Under the federal and state securities laws, most securities must be registered with the SEC before they can be solicited or sold to the investing public. In the issuer’s registration statement and in periodic reports filed after a company goes public, the issuer of securities provides detailed financial information which reasonable investors can use to assess a potential investment.
Certain securities, however, do not have to be registered and are exempt from providing on-going detailed financial disclosure. Under one particular provision of SEC Regulation D, private placements of securities sold to what are termed “accredited investors” are exempt from registration. In theory, although frequently not in practice, “accredited investors” have the financial resources and sophistication to perform their own assessment of the risks and merits of these securities.
There are lots of problems associated with private placements. One can start with the definition of “accredited investor.” Under SEC Rule 501, an accredited investor includes natural persons with a net worth in excess of $1,000,000 at the time of purchase, or an annual income in excess of $200,000 (or $300,000 jointly with a spouse). Let’s get real here. Those numbers are far too low to carry with them any presumption of great financial acumen. (In fact, until the Dodd-Frank Act of 2010, the $1,000,000 net worth requirement could include the investor’s primary residence). Money alone does not translate into investment sophistication. The next problem is lack of transparency; even sophisticated investors need information to make meaningful investment decisions.
The lack of transparency in the private placement market has allowed it to become a fertile breeding ground for fraud. In the recent past, we have witnessed the collapse of bogus hedge funds (sold as private placements) that made extravagant promises and offered little accountability. In the wake of the 2008 market downturn, private placements have promised, but can’t necessarily deliver, higher yields than traditional regulated products such as diversified stock or bond index funds. Elderly investors, whose retirement accounts may qualify them as “accredited,” have been sweet-talked into placing their nest-egg assets into these illiquid private placements in order to produce monthly income to meet living expenses.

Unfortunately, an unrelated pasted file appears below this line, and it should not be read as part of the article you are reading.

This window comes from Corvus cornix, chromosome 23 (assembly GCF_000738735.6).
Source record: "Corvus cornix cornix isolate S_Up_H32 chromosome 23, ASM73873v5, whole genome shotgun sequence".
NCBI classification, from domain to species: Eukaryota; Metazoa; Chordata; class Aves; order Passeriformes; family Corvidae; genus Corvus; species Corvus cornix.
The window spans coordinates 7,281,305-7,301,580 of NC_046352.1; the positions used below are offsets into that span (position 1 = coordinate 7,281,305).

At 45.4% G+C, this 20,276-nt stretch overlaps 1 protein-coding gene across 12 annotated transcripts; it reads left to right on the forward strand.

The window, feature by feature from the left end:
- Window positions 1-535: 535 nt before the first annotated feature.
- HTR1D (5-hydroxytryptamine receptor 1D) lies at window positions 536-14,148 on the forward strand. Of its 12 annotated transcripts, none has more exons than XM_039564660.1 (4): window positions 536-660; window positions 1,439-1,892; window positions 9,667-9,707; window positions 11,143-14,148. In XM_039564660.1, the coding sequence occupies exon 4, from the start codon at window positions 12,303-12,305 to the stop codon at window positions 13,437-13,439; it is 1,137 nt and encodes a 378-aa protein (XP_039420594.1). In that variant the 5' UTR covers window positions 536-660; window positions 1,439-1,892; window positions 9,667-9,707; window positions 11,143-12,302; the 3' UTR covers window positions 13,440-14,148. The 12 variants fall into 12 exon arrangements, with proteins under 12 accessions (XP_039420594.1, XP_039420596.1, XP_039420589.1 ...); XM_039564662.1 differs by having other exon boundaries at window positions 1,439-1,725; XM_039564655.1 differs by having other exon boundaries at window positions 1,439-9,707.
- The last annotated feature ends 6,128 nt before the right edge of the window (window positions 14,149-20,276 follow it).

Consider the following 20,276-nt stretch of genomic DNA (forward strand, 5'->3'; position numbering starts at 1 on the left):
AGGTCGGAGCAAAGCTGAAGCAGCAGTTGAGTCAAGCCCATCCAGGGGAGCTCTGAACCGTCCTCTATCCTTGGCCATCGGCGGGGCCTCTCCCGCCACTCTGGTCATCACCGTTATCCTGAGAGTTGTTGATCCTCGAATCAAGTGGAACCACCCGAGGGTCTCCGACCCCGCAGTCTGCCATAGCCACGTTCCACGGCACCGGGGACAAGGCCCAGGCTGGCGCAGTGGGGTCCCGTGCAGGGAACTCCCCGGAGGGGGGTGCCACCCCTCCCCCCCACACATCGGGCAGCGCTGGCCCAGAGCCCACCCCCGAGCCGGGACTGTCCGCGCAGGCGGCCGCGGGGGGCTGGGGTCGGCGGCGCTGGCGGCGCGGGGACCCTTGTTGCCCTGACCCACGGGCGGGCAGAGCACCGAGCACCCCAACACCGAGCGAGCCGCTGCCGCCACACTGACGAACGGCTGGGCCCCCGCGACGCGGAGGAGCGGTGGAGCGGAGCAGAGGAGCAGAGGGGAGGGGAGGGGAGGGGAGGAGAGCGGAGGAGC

Private placements have generated large numbers of investor and regulatory complaints. As FINRA Chairman Rick Ketchum announced on April 20, 2010, “An increase in investor complaints regarding private placements, as well as SEC actions halting sales of certain private placement offerings, led FINRA to launch a nationwide initiative that involves active examinations and investigations of broker-dealers engaged in retail sales of private placement interests. That initiative has uncovered misconduct, including fraud and sales product abuses.”
One of the primary reasons for the growth of private placements is that many pay high commissions to those who sell them. All too often, brokers are content not to ask too many questions about how an issuer can supposedly deliver higher returns without taking higher risks.